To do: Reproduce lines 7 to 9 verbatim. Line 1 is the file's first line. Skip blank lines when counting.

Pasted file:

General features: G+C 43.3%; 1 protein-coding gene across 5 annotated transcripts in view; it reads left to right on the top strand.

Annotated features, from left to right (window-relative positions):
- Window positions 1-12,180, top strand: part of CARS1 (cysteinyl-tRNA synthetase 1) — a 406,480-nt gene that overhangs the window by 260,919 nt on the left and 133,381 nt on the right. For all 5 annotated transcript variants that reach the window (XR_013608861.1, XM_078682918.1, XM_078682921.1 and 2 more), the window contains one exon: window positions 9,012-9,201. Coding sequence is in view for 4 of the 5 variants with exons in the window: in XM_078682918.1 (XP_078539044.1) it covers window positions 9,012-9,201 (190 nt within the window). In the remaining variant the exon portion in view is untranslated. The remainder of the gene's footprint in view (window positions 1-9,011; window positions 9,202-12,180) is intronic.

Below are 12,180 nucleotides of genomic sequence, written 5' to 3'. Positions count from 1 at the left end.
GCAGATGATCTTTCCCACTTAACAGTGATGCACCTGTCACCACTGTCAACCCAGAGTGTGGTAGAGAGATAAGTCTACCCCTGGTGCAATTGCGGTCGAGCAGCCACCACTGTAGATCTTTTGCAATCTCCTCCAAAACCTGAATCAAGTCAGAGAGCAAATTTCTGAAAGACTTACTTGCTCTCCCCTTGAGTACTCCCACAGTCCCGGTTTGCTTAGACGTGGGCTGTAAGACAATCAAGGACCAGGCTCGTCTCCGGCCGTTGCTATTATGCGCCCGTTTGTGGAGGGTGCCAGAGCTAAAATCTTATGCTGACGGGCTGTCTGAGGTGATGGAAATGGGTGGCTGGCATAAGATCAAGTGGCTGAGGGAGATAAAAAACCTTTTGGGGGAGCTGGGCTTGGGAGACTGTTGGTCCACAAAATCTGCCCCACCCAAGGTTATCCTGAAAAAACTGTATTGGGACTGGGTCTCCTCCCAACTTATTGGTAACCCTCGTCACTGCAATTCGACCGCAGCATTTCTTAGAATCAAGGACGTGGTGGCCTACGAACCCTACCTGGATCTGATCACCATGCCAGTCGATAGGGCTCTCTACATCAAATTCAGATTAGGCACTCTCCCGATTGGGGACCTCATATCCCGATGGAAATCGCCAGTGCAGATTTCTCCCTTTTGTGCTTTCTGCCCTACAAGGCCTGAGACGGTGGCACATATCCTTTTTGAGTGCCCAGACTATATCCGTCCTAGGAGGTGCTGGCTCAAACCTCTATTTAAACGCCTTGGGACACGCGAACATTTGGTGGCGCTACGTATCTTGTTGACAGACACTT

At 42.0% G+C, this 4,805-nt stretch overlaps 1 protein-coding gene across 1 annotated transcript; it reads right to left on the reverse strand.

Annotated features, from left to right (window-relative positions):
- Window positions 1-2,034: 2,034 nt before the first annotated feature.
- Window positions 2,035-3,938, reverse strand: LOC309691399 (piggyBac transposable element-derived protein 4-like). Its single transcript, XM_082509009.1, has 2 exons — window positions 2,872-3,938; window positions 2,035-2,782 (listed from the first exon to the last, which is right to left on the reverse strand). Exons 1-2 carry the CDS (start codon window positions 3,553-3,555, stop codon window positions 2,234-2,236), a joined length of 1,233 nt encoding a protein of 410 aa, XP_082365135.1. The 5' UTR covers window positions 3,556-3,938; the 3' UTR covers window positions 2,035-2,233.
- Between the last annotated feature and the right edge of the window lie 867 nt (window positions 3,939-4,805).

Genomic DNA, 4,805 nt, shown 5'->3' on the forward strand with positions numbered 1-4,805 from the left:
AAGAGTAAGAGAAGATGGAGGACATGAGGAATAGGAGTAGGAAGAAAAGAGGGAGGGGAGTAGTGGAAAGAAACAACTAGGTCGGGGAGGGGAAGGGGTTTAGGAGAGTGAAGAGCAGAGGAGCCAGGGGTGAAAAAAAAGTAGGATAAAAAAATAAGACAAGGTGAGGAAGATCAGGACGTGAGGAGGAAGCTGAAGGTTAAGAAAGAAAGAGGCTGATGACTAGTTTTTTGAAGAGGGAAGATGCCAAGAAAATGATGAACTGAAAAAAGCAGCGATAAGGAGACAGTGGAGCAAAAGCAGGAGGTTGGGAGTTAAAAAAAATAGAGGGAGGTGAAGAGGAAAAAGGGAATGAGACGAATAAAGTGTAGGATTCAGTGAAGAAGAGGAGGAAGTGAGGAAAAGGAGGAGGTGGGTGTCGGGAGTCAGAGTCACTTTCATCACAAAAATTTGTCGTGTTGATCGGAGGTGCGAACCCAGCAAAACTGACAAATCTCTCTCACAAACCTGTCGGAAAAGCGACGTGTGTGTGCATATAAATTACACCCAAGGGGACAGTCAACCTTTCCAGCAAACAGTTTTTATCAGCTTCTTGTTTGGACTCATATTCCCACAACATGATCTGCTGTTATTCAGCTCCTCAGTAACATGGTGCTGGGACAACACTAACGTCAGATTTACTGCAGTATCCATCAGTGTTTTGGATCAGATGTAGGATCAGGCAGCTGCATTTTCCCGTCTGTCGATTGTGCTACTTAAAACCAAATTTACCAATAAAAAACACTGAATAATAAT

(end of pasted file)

Annotated features, from left to right (window-relative positions):
- Window positions 1-2,034: 2,034 nt before the first annotated feature.
- Window positions 2,035-3,938, reverse strand: LOC309691399 (piggyBac transposable element-derived protein 4-like). Its single transcript, XM_082509009.1, has 2 exons — window positions 2,872-3,938; window positions 2,035-2,782 (listed from the first exon to the last, which is right to left on the reverse strand). Exons 1-2 carry the CDS (start codon window positions 3,553-3,555, stop codon window positions 2,234-2,236), a joined length of 1,233 nt encoding a protein of 410 aa, XP_082365135.1. The 5' UTR covers window positions 3,556-3,938; the 3' UTR covers window positions 2,035-2,233.